RECORD: [Owen, R.] 1853. Descriptive catalogue of the osteological series contained in the Museum of the Royal College of Surgeons of England Vol. 2: Mammalia Placentalia. London: Taylor and Francis.

REVISION HISTORY: Scanned by John van Wyhe, transcribed (single key) by AEL Data 6.2008. RN1

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2013. The maxillary and premaxillary bones, with the teeth (excepting the last molars), of the Ctenomys Magellanicus.

The rhinencephalic part of the cranium is preserved.

Presented by Captain King, R.N.

2014. The left ramus of the lower jaw of the Ctenomys Magellanicus, with the implanted parts of the teeth exposed.

Presented by Captain King, R.N.

2015. The facial part of the skull of the Ctenomys Braziliensis

The interorbital part of the frontals is flat, with the superorbital ridges slightly raised above its level. The nasal bones are longer in proportion to their breadth, and straighter than in the Magellanic species. A portion of the narrow lacrymal is preserved with the antorbital process of the frontal and the attached process of the maxillary.

Presented by Charles Darwin, Esq., F.R.S.

Genus Lagotis.

2016. The cranium of Cuvier's Chinchilla (Lagotis Cuvieri), wanting the basisphenoid.

The mastoid portion of the large tympanic bulla rises to the upper surface of the cranium as in the true Chinchilla, but it is completely girt by a process of the superoccipital, which extends outwards to articulate with the extremity of the slender process of the squamosal. The vacuity which intervenes between the alisphenoid, parietal, and tympanic, and which, in other Mammalia, is closed by the more expanded squamosal, is here, through the retention by that bone of its primitive form as a diverging slender ray, left uncovered. The meatus is long, wide, infundibuliform, with the outlet obliquely truncate and directed upwards and a little backwards: the petrosal bulla, continued from its lower extremity, seems to describe a semicircular curve downwards and backwards, circumscribing the large foramen, which directly pierces the bulla beneath the meatus. The paroccipital is slender; its point does not extend below the level of the tympanic bulla. The articular groove for the lower jaw is deep, and is completed externally by the malar. An almost circular piece seems to be cut out of the zygoma, above the junction of the malar with the squamosal. The facial part of the lacrymal extends half-way across the antorbital root of the zygoma, where the zygomatic part of the maxillary articulates by suture with the nasal process of the same bone, circumscribing a large antorbital vacuity. The nasal processes of the premaxillaries slightly expand at their extremities, which extend beyond the corresponding ends of the nasals. A strong and long oblique ridge traverses the inner side of the ramus of the lower jaw. The outer side is irregularly swollen by the bases of the sockets of the curved molars, but has not the distinct ridge which characterizes that part in the Cavies.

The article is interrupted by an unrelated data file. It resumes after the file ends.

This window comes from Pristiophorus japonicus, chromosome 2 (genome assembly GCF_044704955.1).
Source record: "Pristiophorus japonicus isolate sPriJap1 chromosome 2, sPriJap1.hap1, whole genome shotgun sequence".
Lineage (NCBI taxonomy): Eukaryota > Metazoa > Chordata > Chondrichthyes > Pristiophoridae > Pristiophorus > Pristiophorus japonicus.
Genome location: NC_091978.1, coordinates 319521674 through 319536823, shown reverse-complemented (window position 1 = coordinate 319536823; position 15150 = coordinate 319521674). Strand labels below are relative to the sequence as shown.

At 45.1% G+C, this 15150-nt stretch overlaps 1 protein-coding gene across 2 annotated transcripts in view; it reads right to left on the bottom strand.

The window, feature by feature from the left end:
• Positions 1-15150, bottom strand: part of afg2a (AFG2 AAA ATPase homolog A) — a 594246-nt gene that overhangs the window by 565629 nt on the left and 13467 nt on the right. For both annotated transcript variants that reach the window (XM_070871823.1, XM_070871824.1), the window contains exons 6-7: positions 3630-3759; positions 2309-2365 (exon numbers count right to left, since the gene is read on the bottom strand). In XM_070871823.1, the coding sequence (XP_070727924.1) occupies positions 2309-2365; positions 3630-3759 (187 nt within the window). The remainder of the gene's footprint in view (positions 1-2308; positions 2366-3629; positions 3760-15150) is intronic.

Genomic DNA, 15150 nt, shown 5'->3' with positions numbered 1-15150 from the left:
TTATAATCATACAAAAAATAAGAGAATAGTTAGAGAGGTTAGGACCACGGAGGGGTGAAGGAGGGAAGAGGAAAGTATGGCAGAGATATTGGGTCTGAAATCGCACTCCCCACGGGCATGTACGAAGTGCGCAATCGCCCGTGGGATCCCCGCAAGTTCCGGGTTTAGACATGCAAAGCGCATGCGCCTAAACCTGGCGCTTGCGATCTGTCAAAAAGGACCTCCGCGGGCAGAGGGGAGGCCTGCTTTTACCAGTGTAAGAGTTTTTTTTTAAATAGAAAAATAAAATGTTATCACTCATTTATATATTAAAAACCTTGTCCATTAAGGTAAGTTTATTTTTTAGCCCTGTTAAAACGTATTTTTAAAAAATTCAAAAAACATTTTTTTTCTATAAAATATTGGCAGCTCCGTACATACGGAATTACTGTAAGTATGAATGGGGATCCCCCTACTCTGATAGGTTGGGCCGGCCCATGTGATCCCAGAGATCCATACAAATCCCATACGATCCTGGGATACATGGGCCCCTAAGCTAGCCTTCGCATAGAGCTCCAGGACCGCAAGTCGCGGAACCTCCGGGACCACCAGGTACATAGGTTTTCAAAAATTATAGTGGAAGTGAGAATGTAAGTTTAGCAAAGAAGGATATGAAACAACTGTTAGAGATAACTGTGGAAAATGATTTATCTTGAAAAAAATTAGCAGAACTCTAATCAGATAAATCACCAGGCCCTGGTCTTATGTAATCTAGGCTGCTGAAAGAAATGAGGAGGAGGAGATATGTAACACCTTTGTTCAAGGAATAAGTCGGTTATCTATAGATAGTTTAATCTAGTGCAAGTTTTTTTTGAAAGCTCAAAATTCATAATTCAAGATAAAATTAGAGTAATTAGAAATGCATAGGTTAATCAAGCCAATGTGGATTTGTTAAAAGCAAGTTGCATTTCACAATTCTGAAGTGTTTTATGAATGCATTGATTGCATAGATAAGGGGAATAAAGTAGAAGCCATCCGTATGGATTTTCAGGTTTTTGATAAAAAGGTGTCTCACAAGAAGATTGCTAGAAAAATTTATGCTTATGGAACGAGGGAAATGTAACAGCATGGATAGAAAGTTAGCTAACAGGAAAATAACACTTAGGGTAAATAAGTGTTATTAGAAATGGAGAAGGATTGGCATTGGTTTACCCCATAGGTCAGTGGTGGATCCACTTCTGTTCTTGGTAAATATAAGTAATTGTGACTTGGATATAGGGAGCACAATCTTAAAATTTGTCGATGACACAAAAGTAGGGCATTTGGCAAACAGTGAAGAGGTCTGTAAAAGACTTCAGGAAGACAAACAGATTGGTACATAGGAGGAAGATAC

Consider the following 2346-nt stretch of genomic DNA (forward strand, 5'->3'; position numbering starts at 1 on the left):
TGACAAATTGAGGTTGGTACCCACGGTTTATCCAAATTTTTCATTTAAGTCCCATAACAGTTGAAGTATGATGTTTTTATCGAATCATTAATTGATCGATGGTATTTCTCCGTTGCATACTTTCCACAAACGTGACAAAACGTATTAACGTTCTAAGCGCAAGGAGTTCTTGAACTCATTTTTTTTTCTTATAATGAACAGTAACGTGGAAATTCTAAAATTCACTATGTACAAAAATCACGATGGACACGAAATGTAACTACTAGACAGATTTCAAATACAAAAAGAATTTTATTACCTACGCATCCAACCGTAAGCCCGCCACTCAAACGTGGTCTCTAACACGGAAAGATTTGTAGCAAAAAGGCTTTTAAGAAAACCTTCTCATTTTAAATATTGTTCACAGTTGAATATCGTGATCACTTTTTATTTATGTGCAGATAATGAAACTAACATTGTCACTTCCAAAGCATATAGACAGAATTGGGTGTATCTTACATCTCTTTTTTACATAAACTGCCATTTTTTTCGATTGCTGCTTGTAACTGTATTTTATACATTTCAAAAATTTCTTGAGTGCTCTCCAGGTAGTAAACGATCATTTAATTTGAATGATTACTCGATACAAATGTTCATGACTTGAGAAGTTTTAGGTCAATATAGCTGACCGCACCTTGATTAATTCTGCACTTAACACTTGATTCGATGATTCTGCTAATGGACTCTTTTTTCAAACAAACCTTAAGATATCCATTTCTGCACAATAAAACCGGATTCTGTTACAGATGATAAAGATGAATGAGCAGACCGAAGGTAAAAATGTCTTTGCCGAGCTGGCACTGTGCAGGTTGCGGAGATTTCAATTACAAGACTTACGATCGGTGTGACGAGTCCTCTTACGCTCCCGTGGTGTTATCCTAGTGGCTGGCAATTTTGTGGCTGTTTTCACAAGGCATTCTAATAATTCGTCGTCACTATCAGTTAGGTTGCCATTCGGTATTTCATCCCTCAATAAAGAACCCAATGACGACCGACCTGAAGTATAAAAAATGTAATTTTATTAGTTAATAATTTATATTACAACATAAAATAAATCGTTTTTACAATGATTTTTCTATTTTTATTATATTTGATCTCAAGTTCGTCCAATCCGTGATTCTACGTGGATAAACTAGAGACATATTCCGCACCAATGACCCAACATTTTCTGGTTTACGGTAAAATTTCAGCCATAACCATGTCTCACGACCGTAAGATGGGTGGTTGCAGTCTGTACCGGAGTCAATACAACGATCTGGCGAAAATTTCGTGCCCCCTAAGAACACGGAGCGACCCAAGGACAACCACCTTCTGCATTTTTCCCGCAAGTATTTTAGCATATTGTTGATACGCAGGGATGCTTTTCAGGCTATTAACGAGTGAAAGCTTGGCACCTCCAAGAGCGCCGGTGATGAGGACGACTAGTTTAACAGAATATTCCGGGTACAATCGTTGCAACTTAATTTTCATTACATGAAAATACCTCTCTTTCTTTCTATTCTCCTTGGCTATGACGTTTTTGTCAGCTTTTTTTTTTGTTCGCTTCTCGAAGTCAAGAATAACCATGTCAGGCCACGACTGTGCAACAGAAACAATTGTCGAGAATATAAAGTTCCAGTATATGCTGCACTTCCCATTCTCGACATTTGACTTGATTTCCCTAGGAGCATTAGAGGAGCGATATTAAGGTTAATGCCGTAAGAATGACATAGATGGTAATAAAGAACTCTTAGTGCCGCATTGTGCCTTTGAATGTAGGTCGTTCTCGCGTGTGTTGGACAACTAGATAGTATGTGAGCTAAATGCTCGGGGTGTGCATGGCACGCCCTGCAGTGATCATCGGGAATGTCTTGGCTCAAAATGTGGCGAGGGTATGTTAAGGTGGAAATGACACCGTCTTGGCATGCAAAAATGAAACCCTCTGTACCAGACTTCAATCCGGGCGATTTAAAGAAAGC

Presented by J. B. Pentland, Esq.